Jake: Let’s get started! Just tell me a little bit about your shop.
Anna: The name of my shop is the Artisan Alchemist. I chose that name because in alchemy the idea is to take something of little value, like lead, and turn it into something of great value, like gold. I chose this name because I work in a medium called “precious metal clay” that transforms from something of little value — clay — to something much more.
Jake: I’ve never heard of precious metal clay — what is that?
Anna: Precious metal clay was invented by Mitsubishi because they wanted car designers to be able to work in clay, but be able to turn that clay into metal to test prototypes of engine parts. So the company invented this material that can be sculpted just like regular clay, but it’s been infused with microparticles.
Once you sculpt your creation, you put it in a kiln and fire it between 1300 and 1800 degrees fahrenheit, which causes the clay to burn away and you are left with pure silver, copper, or bronze in the shape and form that you sculpted.
I work in bronze and silver, but I like bronze the best. Few artists work with it, but it has an incredible lustor. It comes in rose, yellow, and white, which provides a whole palette of bronze colors to work with!
Jake: That’s actually really cool. I feel like I always learn something new from Etsy sellers. So what did you do before opening up the Artisan Alchemist?
Anna: Well, I’ve been in the arts for 40 years. Before I retired, I ran the largest cultural and heritage agency in the United States. We were in museum work and arts for people with disabilities, with a focus on folk arts or the arts indigenous to various cultures. My own art has been influenced by my years as an arts administrator. A lot of the patterns you see in my work come from art I’ve seen all over the world! For example, I might take an english tapestry or a 19th century Russian wooden box and use that as a basis for a pattern.
Even when I was working, I was always an artist, and I’d make sure I did something creative in my spare time. For a while, I was making Victorian flowers — a very old art form that’s influenced by English tapestries in this particular case, where the tapestries include flowers and are made from ribbon. They look so authentic that when you touch them you are surprised that they’re not real flowers!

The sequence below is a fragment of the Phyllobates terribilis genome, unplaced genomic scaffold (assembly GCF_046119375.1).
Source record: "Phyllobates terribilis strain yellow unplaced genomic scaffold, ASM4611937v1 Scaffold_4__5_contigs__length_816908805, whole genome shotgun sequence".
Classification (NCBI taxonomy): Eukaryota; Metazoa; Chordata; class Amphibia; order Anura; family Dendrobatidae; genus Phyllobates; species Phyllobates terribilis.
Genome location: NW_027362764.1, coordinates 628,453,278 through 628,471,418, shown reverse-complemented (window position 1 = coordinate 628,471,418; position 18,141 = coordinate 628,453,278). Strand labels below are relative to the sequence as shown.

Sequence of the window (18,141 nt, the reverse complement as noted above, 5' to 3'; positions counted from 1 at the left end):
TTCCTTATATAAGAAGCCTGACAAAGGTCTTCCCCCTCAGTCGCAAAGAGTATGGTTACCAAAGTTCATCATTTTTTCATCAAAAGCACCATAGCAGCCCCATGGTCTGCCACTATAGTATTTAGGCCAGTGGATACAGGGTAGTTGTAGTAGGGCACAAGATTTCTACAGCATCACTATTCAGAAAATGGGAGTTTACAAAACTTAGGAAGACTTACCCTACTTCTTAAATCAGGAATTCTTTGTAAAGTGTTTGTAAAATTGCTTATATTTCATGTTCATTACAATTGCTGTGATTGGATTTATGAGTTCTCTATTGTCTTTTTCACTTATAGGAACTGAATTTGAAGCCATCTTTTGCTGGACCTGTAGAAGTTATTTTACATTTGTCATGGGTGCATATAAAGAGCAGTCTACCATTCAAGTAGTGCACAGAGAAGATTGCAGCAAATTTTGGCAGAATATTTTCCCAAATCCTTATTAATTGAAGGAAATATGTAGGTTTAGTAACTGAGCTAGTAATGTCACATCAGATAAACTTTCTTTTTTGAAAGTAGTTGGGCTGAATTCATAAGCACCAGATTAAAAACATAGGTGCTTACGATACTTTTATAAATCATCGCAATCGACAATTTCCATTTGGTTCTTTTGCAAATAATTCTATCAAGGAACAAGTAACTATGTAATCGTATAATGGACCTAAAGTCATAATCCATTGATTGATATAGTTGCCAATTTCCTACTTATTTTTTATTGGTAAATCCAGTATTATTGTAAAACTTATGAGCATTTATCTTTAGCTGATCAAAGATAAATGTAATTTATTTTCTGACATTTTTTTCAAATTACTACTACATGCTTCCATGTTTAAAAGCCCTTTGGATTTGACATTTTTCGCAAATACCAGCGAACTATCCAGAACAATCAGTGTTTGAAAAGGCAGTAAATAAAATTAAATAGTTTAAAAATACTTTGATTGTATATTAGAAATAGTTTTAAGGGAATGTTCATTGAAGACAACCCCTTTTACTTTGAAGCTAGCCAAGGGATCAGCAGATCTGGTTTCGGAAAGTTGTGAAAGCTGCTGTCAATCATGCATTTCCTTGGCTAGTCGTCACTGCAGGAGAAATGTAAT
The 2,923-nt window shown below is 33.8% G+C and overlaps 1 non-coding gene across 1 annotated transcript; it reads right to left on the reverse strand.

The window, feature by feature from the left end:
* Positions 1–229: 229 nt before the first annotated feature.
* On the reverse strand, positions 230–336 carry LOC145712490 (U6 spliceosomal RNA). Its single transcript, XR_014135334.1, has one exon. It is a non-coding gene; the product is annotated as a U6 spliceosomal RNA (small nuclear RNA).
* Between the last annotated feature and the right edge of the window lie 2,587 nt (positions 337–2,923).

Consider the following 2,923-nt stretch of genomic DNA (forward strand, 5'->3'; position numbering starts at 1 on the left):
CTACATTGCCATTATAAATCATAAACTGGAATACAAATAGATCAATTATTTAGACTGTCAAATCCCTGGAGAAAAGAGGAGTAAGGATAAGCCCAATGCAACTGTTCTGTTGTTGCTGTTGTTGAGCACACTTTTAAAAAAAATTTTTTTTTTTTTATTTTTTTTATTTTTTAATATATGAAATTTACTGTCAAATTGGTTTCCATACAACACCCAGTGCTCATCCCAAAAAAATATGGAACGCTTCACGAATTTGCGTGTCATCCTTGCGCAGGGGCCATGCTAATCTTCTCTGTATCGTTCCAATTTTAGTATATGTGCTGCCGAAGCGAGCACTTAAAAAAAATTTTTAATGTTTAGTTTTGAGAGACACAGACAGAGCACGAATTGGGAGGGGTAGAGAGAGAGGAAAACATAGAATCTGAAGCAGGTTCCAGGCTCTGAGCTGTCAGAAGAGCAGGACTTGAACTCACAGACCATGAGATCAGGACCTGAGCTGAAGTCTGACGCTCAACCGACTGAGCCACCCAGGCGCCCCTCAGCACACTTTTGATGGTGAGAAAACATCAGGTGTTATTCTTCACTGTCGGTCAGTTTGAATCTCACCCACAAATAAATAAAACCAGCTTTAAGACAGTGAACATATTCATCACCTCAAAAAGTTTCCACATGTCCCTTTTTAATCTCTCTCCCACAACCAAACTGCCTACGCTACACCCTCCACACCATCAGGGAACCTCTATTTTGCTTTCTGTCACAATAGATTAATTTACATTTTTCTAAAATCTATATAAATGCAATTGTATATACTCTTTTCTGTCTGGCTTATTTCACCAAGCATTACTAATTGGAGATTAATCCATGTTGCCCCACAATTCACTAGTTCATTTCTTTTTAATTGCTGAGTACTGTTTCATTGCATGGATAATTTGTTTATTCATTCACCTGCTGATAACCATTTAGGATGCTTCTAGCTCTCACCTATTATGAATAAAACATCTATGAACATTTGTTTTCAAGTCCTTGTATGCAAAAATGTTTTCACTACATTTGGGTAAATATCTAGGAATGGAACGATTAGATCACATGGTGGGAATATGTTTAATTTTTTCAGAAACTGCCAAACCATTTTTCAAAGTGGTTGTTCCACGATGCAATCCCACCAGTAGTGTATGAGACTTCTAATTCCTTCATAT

Starting on Etsy
Jake: What made you decide to open up your Etsy shop?
Anna: I heard Etsy was the place for people who make one-of-a-kind things. When I was thinking about starting, I looked through various artists on Etsy because I was wondering if I’d be the 100th or 1000th artist doing the same thing. While there are so many jewelers on Etsy there wasn’t anyone who did what I do! I thought to myself, “this must be a good place to be: there are a lot of jewelers, so people looking for jewelers go to Etsy, but if I am unusual in the medium that would make me stand out!”
It turns out that it’s not that easy and it takes lot of work, but it’s very rewarding. And with enough work, you find that you don’t really need to be anywhere else on the web if you’re on Etsy.
Jake: Do you have any tips for sellers on getting through a tough day?
Anna: If I’m feeling less creative, what I do is go hunting on Etsy or other artists websites to see what inspired other people. A lot of times I’ll do that and say “you’re not as bad as this day is! So just go to it!”
Jake: Can you give us a brief overview of your process for taking photos? Did using Whatify cause you change that process?
Anna: I set up with portable lights. I usually have some kind of a form that I can lean my pieces against. I always take 10 or 12 photos if I want 5 or 6. Before using Whatify, I used to try and be as artistic as possible with all my photos. However, you guys showed me that my cleaner and simpler photos generated more traffic!
Another interesting thing I found from your photo tests was that my photos that showed scale almost always performed better. My thought is, if people realize the size of something they may be more interested in it because they see it as something they can wear on their body.
I used to try and be creative by taking zoomed in photos to get all up close and personal with my pieces. I thought “wow people are gonna love that!” but Whatify showed me that it wasn’t what people are looking for. Sure, I thought it was cool, but that didn’t mean the rest of the world did!
Jake: Ha! We think you’re plenty cool. Do you have last words or bits of advice?
Anna: I used to stay to my staff “don’t ask a question if you’re not willing to hear the answer.” Sometimes you may think something is perfect, but when you ask a question and find out that you’re absolutely wrong, you need to be willing to put your own desires aside and listen to the answer! If you’re not willing to be told you’re doing something that’s not in your best interest, why are you asking the question in the first place?